At first glance, Two Rock, Arizona is just a backwater town of tumbleweed and a few row houses. But it’s very little as it first appears, and Dusk Falls’ many layers of storytelling depth are a small, spanning decades Tragedy. And it’s all about the story, as it’s a choose-your-own-adventure-style graphic novel that cleverly borrows ideas from Telltale’s The Walking Dead series and games like 13 Sentinels: Aegis Rim. Each member of this voice-acting cast of unique and interesting characters has their own, often conflicting emotional stakes that propel the story in hundreds of logically and intelligently connected directions. Through the powerful and often far-reaching consequences of your own actions, this small town is slowly unveiled as a powder-filled mess of secrets, vices, and family ties that run much deeper than any outsider might initially expect.
The story begins with a heist by a trio of brothers who, while looking for a place to crash, bump into another family at the auspicious Desert Dream Motel. You initially alternate between the soft-spoken youngest brother, Jay, and Vince, a married father who can either care more about his troubled business history or his family – depending on how you play him. The voice acting is several notches above the competence, with familiar names such as Deus Ex’s Elias Toufexis and Returnal’s Jane Perry, just to name a few, and every character is played believably. For a game with so much melodrama, very little of it is played awkwardly, and that’s a huge positive.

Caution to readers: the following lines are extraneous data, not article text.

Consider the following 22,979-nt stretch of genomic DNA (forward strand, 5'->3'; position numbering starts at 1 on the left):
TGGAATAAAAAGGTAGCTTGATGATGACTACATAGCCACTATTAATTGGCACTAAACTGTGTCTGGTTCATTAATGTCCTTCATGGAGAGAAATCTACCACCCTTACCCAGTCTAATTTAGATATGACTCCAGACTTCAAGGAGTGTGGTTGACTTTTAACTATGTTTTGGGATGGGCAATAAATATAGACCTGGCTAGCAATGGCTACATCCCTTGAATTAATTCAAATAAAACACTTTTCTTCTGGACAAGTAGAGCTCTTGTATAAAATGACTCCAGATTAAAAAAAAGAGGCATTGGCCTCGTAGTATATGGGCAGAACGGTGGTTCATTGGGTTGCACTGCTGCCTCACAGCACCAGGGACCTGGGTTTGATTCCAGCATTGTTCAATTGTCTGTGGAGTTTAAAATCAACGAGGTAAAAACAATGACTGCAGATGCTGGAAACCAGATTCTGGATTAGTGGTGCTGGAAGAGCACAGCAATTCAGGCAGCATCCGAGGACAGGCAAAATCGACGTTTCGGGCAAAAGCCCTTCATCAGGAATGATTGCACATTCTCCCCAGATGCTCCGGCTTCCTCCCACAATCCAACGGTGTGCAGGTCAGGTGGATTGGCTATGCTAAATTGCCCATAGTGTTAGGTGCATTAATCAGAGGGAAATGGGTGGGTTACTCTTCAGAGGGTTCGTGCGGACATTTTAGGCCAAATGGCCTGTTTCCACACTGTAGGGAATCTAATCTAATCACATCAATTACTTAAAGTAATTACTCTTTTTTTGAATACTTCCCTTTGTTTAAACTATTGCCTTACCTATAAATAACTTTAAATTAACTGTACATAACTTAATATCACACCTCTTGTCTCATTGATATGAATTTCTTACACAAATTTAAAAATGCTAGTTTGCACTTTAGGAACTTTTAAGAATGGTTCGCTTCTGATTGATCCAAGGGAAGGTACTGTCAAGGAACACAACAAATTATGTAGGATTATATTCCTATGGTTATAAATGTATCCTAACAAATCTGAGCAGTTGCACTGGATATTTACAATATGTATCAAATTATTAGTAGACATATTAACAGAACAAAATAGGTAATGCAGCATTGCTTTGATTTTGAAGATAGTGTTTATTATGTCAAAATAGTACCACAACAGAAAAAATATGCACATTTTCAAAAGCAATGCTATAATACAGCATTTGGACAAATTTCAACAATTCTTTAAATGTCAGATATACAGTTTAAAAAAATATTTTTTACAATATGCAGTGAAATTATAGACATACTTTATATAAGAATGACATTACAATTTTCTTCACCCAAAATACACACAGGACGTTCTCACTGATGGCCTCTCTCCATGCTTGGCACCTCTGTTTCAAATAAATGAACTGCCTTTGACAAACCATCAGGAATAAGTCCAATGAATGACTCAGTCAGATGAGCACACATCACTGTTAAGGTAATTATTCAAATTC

The orange art style definitely harkens back to shows like Breaking Bad and the painterly finish is reminiscent of Disco Elysium. Some may enjoy this art style, but arguably, that’s what makes it stand up so well compared to other story-focused games, where the odd gulf can make some scenes a little hard to take seriously. Once I got used to it, my imagination began to fill in the gaps in the frame. As a result, I remembered many scenes in more detail than they actually appeared.